The public mind, like wax, is easiest to shape when heated. President Reagan has not just missed an opportunity to shape it; he has labored to minimize the opportunity.
The Korean airliner atrocity raised the public's temperature to a healthy degree. But Reagan has squandered the moment, using it to solve what he evidently thinks is one of his political problems--a perception that he is not as peace-loving as the editors of The New York Times. In the process he has dissipated a national asset: the Kremlin's anxiety that he just might mean what he says.
It would be one thing--unconvincing and unbecoming but at least intelligible--for him to cite reasons why he should not do any of the many things he could do to strengthen U.S. policy toward the Soviet Union. It is something else for him to deny the existence of options other than rhetoric or war.
Sen. William Armstrong (R-Colo.) and others have made him a list. It includes declaring Poland in default on debts owed to the Commodity Credit Corporation.
Last summer, saying there must be "deeds not just words" in Poland, Reagan said: "The Soviets should not be afforded the additional security of a new long-term (grain) agreement as long as repression continues in Poland." Evidently he thinks repression no longer continues in Poland--perhaps because the regime, using words to disguise deeds, took features of martial law and put them in the normal law. Anyway, Reagan also said the Soviet Union would not be guaranteed minimum grain sales if it engaged in "heinous" acts.
Reagan obviously did not mean what he said. He has made a serious case against the usefulness of grain embargoes. But why are we subsidizing Poland?
Armstrong and others want Reagan to report on Soviet violations of existing arms control agreements. Reagan has talked not at all to the American people and only flaccidly to the Soviet Union about violations.
The Wall Street Journal predicts that when Pershing missiles are deployed in Europe, Moscow will deploy antiballistic missiles (some necessary radars are already deployed, in violation of SALT I) and will say it is not violating the ABM ban because these ABMs are for use against theater, not strategic, weapons. The Journal asks: "What will we do then?" Well, what are we doing about violations of other agreements? Consider.
The Soviet Union has in excess of 4 million persons (uncounted thousands of Vietnamese) in 2,000 forced labor camps. In at least 40 extermination camps, the work inevitably causes leukemia or other fatal effects as a result of such things as exposure to radioactivity in uranium mining, or cleaning exhaust tubes of nuclear submarines, or polishing glass without ventilation.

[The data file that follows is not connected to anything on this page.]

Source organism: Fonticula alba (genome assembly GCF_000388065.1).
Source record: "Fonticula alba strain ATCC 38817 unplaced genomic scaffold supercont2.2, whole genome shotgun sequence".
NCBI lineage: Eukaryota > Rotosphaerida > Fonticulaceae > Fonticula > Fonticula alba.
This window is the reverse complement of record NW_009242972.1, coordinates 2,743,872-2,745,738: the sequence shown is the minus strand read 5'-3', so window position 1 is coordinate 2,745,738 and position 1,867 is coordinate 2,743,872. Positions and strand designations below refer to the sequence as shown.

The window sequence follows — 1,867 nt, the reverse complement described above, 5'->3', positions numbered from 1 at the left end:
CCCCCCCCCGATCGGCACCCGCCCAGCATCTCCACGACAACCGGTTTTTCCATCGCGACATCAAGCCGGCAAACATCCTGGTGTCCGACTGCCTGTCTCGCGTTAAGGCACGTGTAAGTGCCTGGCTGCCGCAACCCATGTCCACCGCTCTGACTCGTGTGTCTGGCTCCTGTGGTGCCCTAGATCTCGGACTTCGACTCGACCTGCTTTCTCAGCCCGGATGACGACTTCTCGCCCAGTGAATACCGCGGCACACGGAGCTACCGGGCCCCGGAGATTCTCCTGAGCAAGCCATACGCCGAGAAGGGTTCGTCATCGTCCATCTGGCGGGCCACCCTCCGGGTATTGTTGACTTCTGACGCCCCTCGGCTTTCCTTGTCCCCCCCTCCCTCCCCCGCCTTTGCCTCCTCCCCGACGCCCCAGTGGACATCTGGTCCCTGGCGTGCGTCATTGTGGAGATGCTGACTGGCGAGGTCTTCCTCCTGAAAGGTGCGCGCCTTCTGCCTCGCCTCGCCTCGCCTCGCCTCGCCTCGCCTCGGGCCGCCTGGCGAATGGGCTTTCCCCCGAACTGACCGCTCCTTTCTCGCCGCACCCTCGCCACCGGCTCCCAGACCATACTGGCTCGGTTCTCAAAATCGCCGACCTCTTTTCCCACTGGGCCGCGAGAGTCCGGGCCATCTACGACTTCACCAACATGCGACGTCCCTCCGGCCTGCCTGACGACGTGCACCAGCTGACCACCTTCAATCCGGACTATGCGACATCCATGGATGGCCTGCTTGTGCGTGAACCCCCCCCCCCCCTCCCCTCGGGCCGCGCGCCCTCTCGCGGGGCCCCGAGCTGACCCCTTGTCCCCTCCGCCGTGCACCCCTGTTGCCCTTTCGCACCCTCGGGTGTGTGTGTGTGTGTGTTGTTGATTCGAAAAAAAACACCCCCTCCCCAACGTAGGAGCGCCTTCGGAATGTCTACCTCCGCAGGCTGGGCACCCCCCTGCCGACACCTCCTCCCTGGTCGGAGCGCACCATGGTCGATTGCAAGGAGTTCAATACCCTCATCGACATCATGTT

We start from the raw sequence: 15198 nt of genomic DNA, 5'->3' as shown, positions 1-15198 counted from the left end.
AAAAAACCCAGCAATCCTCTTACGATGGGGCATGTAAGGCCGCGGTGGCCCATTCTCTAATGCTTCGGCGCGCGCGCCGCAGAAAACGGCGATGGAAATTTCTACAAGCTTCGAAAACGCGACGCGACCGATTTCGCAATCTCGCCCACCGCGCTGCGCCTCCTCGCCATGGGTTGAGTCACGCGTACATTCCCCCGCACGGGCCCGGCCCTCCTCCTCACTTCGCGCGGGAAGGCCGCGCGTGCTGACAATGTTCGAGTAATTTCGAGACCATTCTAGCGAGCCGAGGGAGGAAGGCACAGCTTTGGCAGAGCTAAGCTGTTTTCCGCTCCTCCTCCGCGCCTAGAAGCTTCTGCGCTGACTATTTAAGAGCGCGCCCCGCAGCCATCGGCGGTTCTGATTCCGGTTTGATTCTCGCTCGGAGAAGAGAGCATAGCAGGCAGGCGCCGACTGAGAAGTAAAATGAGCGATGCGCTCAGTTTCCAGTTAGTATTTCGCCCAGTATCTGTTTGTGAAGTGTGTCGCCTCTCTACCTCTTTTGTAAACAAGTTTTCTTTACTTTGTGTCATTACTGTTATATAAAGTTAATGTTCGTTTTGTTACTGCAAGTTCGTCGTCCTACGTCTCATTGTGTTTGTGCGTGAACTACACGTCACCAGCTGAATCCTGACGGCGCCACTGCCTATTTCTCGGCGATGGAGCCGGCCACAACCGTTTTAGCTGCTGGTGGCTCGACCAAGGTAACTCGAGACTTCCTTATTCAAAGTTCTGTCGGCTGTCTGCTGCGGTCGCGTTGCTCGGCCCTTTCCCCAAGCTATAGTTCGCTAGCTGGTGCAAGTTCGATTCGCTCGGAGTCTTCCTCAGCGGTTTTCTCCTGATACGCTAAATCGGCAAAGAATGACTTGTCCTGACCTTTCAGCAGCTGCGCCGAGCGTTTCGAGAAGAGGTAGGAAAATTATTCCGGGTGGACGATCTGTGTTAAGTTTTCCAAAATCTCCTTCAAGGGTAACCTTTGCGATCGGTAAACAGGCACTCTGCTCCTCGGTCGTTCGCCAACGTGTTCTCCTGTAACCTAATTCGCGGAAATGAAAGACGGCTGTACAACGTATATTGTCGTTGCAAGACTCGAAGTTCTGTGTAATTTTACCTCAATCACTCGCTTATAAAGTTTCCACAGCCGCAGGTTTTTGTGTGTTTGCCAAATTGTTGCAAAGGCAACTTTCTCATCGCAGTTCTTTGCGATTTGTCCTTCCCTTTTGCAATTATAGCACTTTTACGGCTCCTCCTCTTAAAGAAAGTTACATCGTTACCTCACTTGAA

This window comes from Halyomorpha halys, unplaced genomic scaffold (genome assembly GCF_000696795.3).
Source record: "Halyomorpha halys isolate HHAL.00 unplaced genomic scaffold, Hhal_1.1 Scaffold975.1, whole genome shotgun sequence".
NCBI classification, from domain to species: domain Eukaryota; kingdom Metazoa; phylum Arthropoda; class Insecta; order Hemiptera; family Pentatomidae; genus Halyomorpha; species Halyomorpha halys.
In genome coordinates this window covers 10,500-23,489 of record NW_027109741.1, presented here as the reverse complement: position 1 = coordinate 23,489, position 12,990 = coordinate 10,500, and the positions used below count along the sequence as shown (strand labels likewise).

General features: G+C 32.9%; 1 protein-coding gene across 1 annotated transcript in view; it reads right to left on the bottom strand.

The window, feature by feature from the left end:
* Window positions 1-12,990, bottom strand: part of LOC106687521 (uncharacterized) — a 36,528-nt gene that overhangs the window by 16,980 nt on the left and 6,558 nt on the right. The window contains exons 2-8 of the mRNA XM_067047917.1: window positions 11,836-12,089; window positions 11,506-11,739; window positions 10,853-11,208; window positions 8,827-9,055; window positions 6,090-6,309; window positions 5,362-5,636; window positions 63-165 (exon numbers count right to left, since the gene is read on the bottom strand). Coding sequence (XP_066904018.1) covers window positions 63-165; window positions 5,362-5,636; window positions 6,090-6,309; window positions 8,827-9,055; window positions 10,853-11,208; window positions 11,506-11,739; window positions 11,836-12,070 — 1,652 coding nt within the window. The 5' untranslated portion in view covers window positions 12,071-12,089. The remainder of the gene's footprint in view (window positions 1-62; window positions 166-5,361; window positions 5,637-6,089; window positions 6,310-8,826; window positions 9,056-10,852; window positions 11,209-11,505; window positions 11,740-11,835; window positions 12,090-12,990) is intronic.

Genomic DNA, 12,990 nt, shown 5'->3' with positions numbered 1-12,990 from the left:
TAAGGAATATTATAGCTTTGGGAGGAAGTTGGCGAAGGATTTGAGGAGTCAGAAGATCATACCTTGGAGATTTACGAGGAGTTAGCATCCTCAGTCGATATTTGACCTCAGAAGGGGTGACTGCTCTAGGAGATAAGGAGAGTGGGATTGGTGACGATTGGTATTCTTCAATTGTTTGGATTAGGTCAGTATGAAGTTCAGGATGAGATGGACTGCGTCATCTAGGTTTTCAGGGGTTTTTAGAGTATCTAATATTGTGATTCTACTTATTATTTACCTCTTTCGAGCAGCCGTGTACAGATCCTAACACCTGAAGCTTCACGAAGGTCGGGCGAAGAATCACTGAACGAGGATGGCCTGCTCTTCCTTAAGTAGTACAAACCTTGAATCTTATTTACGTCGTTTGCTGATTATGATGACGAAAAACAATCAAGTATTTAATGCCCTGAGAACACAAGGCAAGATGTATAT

According to Mikhail Makarenko, who spent eight years in Soviet camps, the diet for "heavy labor" prisoners is 2,000 calories a day. For "strict regime" prisoners, 1,300. In Auschwitz it was 2,050.
The Soviet Union has subscribed to and is violating the U.N. Charter, the Universal Declaration of Human Rights, the Anti-Slavery Convention of 1926 and the Forced Labor Convention of 1930. Furthermore, U.S. law forbids the importing of goods "manufactured wholly or in part by convict labor or/ and forced labor." The law has never been enforced. The Customs Service has no enforcement mechanism. Armstrong has a list of the goods that would be barred. Reagan should read it. Armstrong has a corrective bill. Reagan should demand it.
Here is an option Armstrong has overlooked: revising U.S. relations with the United Nations.
After wasting her valuable energies wheedling and cajoling, Jeane J. Kirkpatrick, U.S. representative to the U.N., rounded up just enough votes to get the Security Council to "deplore" (it refusing to condemn) the airline massacre. There are 157 "nations" (counting, of course, Ukrania and Byelorussia) in the United Nations. We pay approximately one-quarter of the U.N.'s bills. If we paid one-eighth, we would pay more than the Soviet Union, which, unlike the United States, benefits from the U.N.'s existence. We should radically reduce our payments. The savings should be invested in substantially more--and more technologically sophisticated--broadcasting into the "evil empire" (a k a "world's most lucrative grain market").
The airline atrocity is not the reason for such measures. Rather, it is an occasion that, properly handled by a leader, would make clear why such measures are reasonable, and overdue. If Reagan continues to say that he has done all that he can do, short of going to war, he will vindicate those who say that American conservatives care more about containing the Occupational Safety and Health Administration than containing the Soviet Union.